Apple has announced it is relaxing its long-standing restrictions on App Store developers pushing marketing messages to iPhone and iPad users.
In new App Store review guidelines, published today, Apple advises that developers can now use push notifications to advertise, provided users give express permission.
In section 4.5.4 of the new guidelines, Apple says: “Push Notifications should not be used for promotions or direct marketing purposes unless customers have explicitly opted in to receive them via consent language displayed in your app’s UI, and you provide a method in your app for a user to opt out from receiving such messages.”
That’s a big change from Apple’s previous stance where it strictly prohibited developers from hawking their products through push notifications.
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Previously, the same section read: “Push Notifications must not be required for the app to function, and should not be used for advertising, promotions, or direct marketing purposes or to send sensitive personal or confidential information. Abuse of these services may result in revocation of your privileges.”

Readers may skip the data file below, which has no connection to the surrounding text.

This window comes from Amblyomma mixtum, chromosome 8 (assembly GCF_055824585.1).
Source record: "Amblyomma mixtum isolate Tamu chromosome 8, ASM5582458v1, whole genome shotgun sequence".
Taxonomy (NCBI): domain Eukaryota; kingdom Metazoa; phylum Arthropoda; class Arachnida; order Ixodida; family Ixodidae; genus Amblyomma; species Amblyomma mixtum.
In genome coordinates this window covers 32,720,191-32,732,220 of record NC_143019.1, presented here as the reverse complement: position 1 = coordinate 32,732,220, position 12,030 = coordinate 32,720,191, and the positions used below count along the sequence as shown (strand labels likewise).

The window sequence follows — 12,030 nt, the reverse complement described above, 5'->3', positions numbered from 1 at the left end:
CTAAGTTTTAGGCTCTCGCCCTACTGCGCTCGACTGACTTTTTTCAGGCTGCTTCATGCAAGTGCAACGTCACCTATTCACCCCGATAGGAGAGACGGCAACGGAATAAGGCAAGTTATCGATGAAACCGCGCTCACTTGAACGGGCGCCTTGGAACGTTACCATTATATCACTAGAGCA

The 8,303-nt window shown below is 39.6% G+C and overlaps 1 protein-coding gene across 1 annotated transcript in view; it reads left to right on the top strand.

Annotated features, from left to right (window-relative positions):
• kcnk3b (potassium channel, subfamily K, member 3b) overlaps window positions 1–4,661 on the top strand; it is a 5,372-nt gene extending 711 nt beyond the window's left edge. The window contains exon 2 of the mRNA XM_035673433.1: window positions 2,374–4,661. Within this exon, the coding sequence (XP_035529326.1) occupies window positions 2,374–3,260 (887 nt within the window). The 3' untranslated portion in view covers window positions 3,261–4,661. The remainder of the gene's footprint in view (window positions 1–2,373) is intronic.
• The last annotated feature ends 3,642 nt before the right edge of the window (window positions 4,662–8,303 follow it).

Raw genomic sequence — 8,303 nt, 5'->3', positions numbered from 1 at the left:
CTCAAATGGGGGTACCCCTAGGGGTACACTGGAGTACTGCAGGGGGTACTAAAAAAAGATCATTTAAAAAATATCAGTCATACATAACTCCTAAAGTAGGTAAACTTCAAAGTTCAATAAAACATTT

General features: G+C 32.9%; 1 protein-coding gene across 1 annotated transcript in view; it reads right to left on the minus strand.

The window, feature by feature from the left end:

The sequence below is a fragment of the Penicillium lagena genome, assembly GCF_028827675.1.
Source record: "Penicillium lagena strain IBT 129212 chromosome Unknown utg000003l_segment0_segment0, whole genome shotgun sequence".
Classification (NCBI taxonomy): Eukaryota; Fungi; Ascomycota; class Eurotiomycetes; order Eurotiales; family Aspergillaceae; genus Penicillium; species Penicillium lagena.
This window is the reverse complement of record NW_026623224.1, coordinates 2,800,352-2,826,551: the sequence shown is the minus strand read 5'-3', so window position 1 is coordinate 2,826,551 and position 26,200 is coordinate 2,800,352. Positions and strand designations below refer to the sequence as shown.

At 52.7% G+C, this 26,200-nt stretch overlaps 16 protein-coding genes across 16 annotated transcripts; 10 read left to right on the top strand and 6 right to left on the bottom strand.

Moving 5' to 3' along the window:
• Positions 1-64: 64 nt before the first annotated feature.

Perhaps the change has come because Apple hasn’t exactly been strict about adhering to the rules it has set. Just over a year or so, the company bent the rules by pushing a promotion for its Apple Music subscribers, encouraging them to invite a friend for a free month.
It wasn’t the first time either. Before that the company used push notifications to alert members of its Apple iPhone Upgrade Programs that new iPhone models were now available.
“Your new iPhone is ready,” the notification from the Apple Store read. “Choose iPhone XR or iPhone XS and speed through your upgrade today with the iPhone Upgrade Program.”
Elsewhere, Apple is also being more vigilant when it comes to dating apps, from today onwards. The company is officially adding them to a potential “spam” category, professing that they must have a “unique, high-quality experience” or be rejected automatically.
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